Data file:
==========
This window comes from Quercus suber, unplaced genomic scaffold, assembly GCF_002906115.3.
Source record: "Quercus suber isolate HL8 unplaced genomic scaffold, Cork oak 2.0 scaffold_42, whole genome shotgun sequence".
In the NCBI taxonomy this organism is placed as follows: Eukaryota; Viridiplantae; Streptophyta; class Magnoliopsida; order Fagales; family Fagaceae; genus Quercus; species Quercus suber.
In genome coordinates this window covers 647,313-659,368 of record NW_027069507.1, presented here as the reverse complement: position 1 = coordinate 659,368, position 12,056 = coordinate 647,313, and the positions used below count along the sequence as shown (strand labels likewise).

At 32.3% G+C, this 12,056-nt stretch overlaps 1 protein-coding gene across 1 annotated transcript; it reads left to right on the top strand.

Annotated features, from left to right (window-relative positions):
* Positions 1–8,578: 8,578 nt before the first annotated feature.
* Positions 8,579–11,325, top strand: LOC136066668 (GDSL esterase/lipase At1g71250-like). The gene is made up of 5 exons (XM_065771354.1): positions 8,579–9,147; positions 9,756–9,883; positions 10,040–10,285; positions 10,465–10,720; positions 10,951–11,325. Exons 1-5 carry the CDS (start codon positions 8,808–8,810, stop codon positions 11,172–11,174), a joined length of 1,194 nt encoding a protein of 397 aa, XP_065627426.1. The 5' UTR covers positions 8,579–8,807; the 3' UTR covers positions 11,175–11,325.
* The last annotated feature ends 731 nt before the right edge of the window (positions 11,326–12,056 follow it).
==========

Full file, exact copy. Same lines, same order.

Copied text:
This window comes from Quercus suber, unplaced genomic scaffold, assembly GCF_002906115.3.
Source record: "Quercus suber isolate HL8 unplaced genomic scaffold, Cork oak 2.0 scaffold_42, whole genome shotgun sequence".
In the NCBI taxonomy this organism is placed as follows: Eukaryota; Viridiplantae; Streptophyta; class Magnoliopsida; order Fagales; family Fagaceae; genus Quercus; species Quercus suber.
In genome coordinates this window covers 647,313-659,368 of record NW_027069507.1, presented here as the reverse complement: position 1 = coordinate 659,368, position 12,056 = coordinate 647,313, and the positions used below count along the sequence as shown (strand labels likewise).

At 32.3% G+C, this 12,056-nt stretch overlaps 1 protein-coding gene across 1 annotated transcript; it reads left to right on the top strand.

Annotated features, from left to right (window-relative positions):
* Positions 1–8,578: 8,578 nt before the first annotated feature.
* Positions 8,579–11,325, top strand: LOC136066668 (GDSL esterase/lipase At1g71250-like). The gene is made up of 5 exons (XM_065771354.1): positions 8,579–9,147; positions 9,756–9,883; positions 10,040–10,285; positions 10,465–10,720; positions 10,951–11,325. Exons 1-5 carry the CDS (start codon positions 8,808–8,810, stop codon positions 11,172–11,174), a joined length of 1,194 nt encoding a protein of 397 aa, XP_065627426.1. The 5' UTR covers positions 8,579–8,807; the 3' UTR covers positions 11,175–11,325.
* The last annotated feature ends 731 nt before the right edge of the window (positions 11,326–12,056 follow it).